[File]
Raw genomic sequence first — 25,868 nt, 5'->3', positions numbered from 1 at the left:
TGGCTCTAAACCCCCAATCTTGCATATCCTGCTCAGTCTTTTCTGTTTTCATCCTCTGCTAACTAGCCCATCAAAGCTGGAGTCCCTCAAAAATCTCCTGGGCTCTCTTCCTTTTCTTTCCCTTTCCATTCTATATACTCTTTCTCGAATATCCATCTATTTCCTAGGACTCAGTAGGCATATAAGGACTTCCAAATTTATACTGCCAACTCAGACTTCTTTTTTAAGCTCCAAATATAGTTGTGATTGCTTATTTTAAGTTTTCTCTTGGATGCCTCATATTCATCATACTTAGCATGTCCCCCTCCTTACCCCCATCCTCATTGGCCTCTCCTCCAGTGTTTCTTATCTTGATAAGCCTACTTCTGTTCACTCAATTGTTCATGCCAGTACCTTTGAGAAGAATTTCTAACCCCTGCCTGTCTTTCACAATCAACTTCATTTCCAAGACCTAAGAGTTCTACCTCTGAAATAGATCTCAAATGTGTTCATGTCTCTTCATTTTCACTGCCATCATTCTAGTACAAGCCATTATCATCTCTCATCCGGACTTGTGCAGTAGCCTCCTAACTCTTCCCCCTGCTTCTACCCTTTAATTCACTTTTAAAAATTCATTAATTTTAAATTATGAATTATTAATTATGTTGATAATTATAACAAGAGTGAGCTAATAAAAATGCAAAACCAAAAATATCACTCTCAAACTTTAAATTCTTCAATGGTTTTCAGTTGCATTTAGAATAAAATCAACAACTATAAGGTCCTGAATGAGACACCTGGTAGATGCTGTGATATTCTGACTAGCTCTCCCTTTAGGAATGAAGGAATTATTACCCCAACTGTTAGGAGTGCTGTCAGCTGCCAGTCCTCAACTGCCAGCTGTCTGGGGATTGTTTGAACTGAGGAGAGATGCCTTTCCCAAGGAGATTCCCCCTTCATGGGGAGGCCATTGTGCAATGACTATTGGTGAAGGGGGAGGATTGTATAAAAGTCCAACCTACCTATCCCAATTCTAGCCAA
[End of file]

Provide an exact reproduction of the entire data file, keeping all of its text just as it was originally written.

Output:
Raw genomic sequence first — 25,868 nt, 5'->3', positions numbered from 1 at the left:
TGGCTCTAAACCCCCAATCTTGCATATCCTGCTCAGTCTTTTCTGTTTTCATCCTCTGCTAACTAGCCCATCAAAGCTGGAGTCCCTCAAAAATCTCCTGGGCTCTCTTCCTTTTCTTTCCCTTTCCATTCTATATACTCTTTCTCGAATATCCATCTATTTCCTAGGACTCAGTAGGCATATAAGGACTTCCAAATTTATACTGCCAACTCAGACTTCTTTTTTAAGCTCCAAATATAGTTGTGATTGCTTATTTTAAGTTTTCTCTTGGATGCCTCATATTCATCATACTTAGCATGTCCCCCTCCTTACCCCCATCCTCATTGGCCTCTCCTCCAGTGTTTCTTATCTTGATAAGCCTACTTCTGTTCACTCAATTGTTCATGCCAGTACCTTTGAGAAGAATTTCTAACCCCTGCCTGTCTTTCACAATCAACTTCATTTCCAAGACCTAAGAGTTCTACCTCTGAAATAGATCTCAAATGTGTTCATGTCTCTTCATTTTCACTGCCATCATTCTAGTACAAGCCATTATCATCTCTCATCCGGACTTGTGCAGTAGCCTCCTAACTCTTCCCCCTGCTTCTACCCTTTAATTCACTTTTAAAAATTCATTAATTTTAAATTATGAATTATTAATTATGTTGATAATTATAACAAGAGTGAGCTAATAAAAATGCAAAACCAAAAATATCACTCTCAAACTTTAAATTCTTCAATGGTTTTCAGTTGCATTTAGAATAAAATCAACAACTATAAGGTCCTGAATGAGACACCTGGTAGATGCTGTGATATTCTGACTAGCTCTCCCTTTAGGAATGAAGGAATTATTACCCCAACTGTTAGGAGTGCTGTCAGCTGCCAGTCCTCAACTGCCAGCTGTCTGGGGATTGTTTGAACTGAGGAGAGATGCCTTTCCCAAGGAGATTCCCCCTTCATGGGGAGGCCATTGTGCAATGACTATTGGTGAAGGGGGAGGATTGTATAAAAGTCCAACCTACCTATCCCAATTCTAGCCAA